A furore has broken out rightly on daft and dangerous proposals by the Association of Chief Police Officers (Acpo) to refuse to release the names of people they arrest in the course of criminal investigations. As the Mail on line reported this weekend (http://bit.ly/12BhfaN ) the proposal has been condemned as secret justice and produced angry responses from Index on Censorship and the Society of Editors. The police seem to be using Leveson as cover to do this.
But it smacks of the worst kind of justice where people disappear after being taken off the streets in countries like Russia, Zimbabwe and tinpot dictatorships.
But there is a practical aspect of this policy that has been completely overlooked. It is because Acpo have taken the view that they are a news supplier which gives the media stories and forgotten that it is two way traffic. The investigative media also uncover crooks and give the police grounds for prosecutions.
All this will fall apart under this new directive from Acpo when both the police and the press are pursuing the same long term investigation and their paths cross. If the police don’t tell the press and the public who they have arrested they will be a very grave danger that when these people come to trial – the prosecution case will collapse because vital information to be revealed to the jury will already been published.
The reason is simple. At the moment if the police announce arrests have been made in a long term investigation – the media take a decision to no longer publish information about that individual which could prejudice their trial. But if the media don’t know or the police won’t tell them they have been arrested they can at the moment quite legitimately publish what they like within the libel laws.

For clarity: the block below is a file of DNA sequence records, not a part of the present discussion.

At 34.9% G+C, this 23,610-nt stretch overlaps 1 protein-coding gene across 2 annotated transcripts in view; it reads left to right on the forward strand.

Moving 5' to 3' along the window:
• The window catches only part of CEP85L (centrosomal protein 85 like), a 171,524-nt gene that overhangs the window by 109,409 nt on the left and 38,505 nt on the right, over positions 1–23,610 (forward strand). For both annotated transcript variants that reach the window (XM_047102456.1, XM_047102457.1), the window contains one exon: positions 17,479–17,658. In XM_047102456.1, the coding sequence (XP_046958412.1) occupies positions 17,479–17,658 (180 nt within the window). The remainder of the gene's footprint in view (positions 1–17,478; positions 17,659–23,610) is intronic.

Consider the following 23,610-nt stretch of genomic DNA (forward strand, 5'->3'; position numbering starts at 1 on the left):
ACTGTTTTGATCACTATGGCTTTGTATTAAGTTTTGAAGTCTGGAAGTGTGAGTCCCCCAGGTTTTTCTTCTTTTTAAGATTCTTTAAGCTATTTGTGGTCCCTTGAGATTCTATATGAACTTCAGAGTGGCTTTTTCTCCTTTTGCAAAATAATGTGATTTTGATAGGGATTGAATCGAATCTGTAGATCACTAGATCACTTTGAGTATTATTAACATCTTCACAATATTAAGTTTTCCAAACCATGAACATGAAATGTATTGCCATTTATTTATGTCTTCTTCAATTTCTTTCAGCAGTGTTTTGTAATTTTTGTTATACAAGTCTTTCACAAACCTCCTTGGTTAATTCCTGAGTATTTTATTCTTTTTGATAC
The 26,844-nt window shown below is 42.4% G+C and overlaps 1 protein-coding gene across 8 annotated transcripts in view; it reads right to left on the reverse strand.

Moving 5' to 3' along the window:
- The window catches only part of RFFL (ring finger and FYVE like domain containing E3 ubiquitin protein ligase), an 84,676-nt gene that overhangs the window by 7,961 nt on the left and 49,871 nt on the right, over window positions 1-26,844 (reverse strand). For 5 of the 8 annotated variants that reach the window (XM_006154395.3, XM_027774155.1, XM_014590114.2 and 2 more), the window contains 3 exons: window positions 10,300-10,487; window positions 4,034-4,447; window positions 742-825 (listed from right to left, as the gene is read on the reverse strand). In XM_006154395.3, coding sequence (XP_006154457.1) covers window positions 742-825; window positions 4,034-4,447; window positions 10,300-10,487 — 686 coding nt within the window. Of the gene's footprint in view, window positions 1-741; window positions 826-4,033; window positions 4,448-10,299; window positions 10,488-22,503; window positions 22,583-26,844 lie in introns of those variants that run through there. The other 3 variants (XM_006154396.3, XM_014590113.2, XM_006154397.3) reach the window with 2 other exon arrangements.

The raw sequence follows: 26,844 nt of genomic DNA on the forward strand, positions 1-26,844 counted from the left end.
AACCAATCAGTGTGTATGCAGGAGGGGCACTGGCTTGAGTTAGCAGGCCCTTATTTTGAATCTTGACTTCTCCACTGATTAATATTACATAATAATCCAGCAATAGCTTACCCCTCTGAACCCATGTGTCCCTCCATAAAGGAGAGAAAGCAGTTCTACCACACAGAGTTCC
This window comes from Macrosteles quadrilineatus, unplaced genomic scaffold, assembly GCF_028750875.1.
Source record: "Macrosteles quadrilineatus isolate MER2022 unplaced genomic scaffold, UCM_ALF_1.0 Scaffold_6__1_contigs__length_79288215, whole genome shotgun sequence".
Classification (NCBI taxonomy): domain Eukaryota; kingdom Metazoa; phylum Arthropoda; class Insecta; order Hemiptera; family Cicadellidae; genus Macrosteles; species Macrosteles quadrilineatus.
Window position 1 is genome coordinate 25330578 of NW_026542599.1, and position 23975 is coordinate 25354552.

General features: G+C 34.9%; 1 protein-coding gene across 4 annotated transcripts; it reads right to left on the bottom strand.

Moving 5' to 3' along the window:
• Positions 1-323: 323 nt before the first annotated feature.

The only way round this would be for the media to refer every story that involves criminal activity to the police to check whether they thought of arresting anyone. This would amount to a police state – with the police telling editors what they could or could not publish.
This is not theoretical. At the moment through Exaro News(http://www.exaronews.com) a team of journalists we are involved in a very long and complicated investigation – over 40 stories so far – into an historic paedophile ring which operated partly through the London borough of Richmond and at Elm Guest House in the 1980s.
The police have arrested two people John Stingemore, who ran Grafton Close children’s home in Richmond, and Father Tony McSweeney, a Roman Catholic priest ,so far and are continuing investigations into other people, including highly placed VIPs, peers and MPs.
Anyone reading this blog or following Exaro would have noticed there has been mighty little written about this two individuals since their arrest. It is not that we don’t know stuff about both of them. But we are not putting it on line because we KNOW from the police there have been arrested and we don’t want them to escape justice by wrecking a fair trial.
But imagine we didn’t know. the whole police case against them could collapse. No not too melodramatic.
What Acpo fail to appreciate is that investigative journalists work like detectives. They gather information through painstaking inquiries, trace contacts from witnesses to victims and often find out the same information as the police about suspects. Sometimes they are ahead, sometimes it is the police.
To decide not to announce the names of arrested suspects will in these cases be a spectacular own goal for the police. What we need is co-operation and dialogue not a wall of silence.